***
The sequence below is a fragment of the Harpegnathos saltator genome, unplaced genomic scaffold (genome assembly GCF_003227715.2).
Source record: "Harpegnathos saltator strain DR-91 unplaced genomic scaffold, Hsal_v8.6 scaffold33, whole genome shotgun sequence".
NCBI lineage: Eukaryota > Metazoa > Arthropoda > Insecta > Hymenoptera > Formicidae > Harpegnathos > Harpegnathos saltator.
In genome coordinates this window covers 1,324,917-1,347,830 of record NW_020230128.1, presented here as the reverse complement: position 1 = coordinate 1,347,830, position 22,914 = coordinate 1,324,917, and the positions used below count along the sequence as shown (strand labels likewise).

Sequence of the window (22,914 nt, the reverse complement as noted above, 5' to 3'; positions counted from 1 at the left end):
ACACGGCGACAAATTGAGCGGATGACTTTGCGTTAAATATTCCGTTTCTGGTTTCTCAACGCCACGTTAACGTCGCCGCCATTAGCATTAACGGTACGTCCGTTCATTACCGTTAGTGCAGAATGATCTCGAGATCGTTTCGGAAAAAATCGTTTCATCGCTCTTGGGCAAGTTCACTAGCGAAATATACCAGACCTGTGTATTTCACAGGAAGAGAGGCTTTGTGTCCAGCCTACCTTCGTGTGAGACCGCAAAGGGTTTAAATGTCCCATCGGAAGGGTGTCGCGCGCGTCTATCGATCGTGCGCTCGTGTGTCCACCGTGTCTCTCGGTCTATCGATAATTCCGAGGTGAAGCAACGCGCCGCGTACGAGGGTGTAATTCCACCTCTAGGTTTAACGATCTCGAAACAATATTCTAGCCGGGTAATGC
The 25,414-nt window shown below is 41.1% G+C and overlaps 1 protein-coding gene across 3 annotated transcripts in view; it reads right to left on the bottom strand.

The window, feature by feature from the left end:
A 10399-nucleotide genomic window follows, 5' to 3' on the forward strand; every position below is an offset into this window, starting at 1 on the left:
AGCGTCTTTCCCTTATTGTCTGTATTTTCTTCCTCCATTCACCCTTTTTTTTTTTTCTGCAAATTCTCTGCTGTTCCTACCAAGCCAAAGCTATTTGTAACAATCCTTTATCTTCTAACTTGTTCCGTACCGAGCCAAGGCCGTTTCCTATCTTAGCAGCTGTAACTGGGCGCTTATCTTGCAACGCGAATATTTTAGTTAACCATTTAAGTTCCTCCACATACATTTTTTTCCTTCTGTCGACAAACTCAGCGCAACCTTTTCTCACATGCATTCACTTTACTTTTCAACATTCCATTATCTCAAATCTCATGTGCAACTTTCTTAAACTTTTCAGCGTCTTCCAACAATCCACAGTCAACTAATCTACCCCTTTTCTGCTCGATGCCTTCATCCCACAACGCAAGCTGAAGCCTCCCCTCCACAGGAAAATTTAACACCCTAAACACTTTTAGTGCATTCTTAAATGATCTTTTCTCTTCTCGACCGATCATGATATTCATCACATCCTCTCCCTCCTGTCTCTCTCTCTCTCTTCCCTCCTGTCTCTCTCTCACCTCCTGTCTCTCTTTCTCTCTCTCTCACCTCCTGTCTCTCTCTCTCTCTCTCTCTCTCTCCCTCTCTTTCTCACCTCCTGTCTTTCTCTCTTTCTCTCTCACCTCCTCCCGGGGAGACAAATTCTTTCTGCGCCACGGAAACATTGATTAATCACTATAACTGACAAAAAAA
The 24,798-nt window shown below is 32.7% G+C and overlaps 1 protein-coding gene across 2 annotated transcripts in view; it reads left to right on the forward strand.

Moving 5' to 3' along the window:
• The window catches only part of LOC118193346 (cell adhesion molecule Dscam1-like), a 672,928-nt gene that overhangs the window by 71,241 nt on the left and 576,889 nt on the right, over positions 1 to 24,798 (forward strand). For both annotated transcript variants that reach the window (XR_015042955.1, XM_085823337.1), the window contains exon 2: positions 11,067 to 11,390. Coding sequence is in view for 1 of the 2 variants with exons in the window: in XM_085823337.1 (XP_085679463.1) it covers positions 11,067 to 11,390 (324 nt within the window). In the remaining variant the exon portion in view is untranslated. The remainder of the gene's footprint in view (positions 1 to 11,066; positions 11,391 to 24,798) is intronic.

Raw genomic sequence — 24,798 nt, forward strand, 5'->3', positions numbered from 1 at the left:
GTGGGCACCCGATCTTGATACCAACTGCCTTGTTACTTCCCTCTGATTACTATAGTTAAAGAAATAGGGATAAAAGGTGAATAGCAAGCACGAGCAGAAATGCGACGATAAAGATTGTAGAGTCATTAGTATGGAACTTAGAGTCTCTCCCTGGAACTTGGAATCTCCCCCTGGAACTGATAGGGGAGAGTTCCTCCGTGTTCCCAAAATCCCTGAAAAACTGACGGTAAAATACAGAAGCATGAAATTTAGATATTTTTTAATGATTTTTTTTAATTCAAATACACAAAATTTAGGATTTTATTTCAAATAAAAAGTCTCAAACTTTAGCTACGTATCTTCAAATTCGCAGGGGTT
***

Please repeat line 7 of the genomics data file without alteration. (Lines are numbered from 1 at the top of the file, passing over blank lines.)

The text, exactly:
The 25,414-nt window shown below is 41.1% G+C and overlaps 1 protein-coding gene across 3 annotated transcripts in view; it reads right to left on the bottom strand.